Take a Drink: when Nina Simone rants some crazy talk
Take a Drink: for every musical performance
Do a Shot: for every meltdown
By: Oberst Von Berauscht (Three Beers) –
Nina Simone was a Jazz musician who aspired to be a classical pianist, propped up by pop successes, but taken down by bipolar disorder. While her talents were considerable, her unstable nature made her impossible to control. First on the top of the charts, next a major player in the Civil Rights movement, and then destroyed by her own violent and depressive episodes. This documentary by filmmaker Liz Garbus tells the story of a meteoric personality with a tell-all attitude that never lets up. Simone was a powerful personality, first and foremost.
This film’s chief strength is the access the filmmakers had to hours of raw footage of Nina on and off the stage. Nina was a person who didn’t mince words, an embattled persona who suffered for her work, perhaps too much. The footage on display here is nothing less than stunning. Even her years sequestered in semi-retirement in Liberia, Switzerland, and Paris provide footage that is often heartbreaking in its honesty.
Credit also should be given for the filmmakers for focusing on the people who knew Nina best, rather than the parade of celebrities these sort of films usually feature. Because the focus of the movie tends towards her personal life, it would be disingenuous to discuss her career at the expense of Nina as a person. Most unique to this film is the way it tells of her work with the Civil Rights movement, first as part of the many peaceful followers of Dr. King, and then as her personal life became increasingly embattled, beginning to seek to define herself with the militant side of the struggle. This double-edge sword that she held throughout her life is expressed clearly and beautifully by the numerous subjects who are interviewed for the film.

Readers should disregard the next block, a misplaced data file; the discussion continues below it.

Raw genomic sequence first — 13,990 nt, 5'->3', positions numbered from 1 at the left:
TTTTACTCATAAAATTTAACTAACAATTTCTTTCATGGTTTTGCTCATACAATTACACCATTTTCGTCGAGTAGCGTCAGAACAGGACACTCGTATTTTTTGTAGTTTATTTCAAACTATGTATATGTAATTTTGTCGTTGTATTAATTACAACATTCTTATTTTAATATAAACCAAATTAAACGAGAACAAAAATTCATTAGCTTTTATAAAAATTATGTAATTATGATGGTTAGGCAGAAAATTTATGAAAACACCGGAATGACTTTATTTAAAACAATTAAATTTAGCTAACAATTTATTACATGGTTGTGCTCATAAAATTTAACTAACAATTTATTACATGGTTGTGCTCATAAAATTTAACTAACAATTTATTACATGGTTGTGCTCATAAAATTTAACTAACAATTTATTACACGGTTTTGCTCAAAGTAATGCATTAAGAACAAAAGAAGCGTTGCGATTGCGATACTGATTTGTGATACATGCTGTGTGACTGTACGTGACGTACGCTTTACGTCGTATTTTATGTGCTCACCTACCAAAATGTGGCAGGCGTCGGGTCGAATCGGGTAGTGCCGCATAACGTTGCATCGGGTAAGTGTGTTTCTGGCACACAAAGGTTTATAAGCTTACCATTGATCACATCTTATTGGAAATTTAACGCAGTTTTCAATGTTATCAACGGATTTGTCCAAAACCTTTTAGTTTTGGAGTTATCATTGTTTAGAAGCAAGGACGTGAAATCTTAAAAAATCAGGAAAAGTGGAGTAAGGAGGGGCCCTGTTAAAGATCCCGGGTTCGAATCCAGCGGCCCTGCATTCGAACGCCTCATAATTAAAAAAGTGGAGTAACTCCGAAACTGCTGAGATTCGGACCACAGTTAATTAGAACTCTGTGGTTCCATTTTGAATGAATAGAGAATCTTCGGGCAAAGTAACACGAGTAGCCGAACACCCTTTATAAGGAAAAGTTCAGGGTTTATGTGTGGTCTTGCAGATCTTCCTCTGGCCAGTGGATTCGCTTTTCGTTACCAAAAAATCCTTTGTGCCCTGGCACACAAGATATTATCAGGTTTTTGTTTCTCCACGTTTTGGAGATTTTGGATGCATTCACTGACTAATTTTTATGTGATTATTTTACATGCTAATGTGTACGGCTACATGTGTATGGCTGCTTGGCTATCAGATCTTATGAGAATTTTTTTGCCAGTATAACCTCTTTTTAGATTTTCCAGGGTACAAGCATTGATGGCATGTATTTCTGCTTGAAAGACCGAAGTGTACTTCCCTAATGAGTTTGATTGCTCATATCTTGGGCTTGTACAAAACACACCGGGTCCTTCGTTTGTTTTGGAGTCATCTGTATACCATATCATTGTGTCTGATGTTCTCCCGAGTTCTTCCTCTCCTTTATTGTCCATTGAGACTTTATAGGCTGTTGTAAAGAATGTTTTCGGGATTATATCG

I would have liked to see more footage of Nina being interviewed. Because while the fly on the wall material is useful in telling her story, it denies the audience an opportunity for closure. And considering some of the abusive elements of her life, which was both dealt to her by her husband, and by her to her children, it would have been useful to know more about how she handled herself while confronted at her most vulnerable. Certainly, since she passed away in 2003, the filmmakers may have simply not had the interview footage available, but since several brief excerpts of her giving interviews are used, it seems like more footage could be out there.
The film races to a finish after the 1980s, not dealing with her later life nearly as much. Certainly, she began receiving treatments for her Bipolar Disorder, and that evened her out considerably, but by ignoring what is effectively the last decade of her life, we’re missing some important information about what she did with herself. Did she continue to struggle? Did the treatments make her live a quieter, more meaningful life? Was she satisfied with her own legacy? These questions are never answered.
A moving tribute to one of popular music’s most embattled personalities and her struggles to define herself, and live with herself.